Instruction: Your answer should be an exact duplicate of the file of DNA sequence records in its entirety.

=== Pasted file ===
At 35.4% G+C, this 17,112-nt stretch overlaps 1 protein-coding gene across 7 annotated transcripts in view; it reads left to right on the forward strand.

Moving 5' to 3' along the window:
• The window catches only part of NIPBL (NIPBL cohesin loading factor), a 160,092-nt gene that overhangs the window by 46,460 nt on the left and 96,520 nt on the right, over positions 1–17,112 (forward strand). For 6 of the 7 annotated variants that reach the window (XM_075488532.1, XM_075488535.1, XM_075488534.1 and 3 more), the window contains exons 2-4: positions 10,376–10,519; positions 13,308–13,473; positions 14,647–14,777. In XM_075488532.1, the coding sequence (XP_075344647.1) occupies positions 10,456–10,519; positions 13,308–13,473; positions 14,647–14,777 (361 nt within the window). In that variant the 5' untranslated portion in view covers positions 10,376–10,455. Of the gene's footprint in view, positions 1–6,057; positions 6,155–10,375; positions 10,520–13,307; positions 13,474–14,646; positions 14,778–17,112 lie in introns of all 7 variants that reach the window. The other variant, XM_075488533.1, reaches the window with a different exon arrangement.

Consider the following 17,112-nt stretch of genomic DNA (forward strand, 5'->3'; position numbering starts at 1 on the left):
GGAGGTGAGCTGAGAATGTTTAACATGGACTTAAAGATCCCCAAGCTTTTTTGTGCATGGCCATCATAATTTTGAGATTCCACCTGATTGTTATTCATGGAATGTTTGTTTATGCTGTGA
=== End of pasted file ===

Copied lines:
At 35.4% G+C, this 17,112-nt stretch overlaps 1 protein-coding gene across 7 annotated transcripts in view; it reads left to right on the forward strand.

Moving 5' to 3' along the window:
• The window catches only part of NIPBL (NIPBL cohesin loading factor), a 160,092-nt gene that overhangs the window by 46,460 nt on the left and 96,520 nt on the right, over positions 1–17,112 (forward strand). For 6 of the 7 annotated variants that reach the window (XM_075488532.1, XM_075488535.1, XM_075488534.1 and 3 more), the window contains exons 2-4: positions 10,376–10,519; positions 13,308–13,473; positions 14,647–14,777. In XM_075488532.1, the coding sequence (XP_075344647.1) occupies positions 10,456–10,519; positions 13,308–13,473; positions 14,647–14,777 (361 nt within the window). In that variant the 5' untranslated portion in view covers positions 10,376–10,455. Of the gene's footprint in view, positions 1–6,057; positions 6,155–10,375; positions 10,520–13,307; positions 13,474–14,646; positions 14,778–17,112 lie in introns of all 7 variants that reach the window. The other variant, XM_075488533.1, reaches the window with a different exon arrangement.

Consider the following 17,112-nt stretch of genomic DNA (forward strand, 5'->3'; position numbering starts at 1 on the left):
GGAGGTGAGCTGAGAATGTTTAACATGGACTTAAAGATCCCCAAGCTTTTTTGTGCATGGCCATCATAATTTTGAGATTCCACCTGATTGTTATTCATGGAATGTTTGTTTATGCTGTGA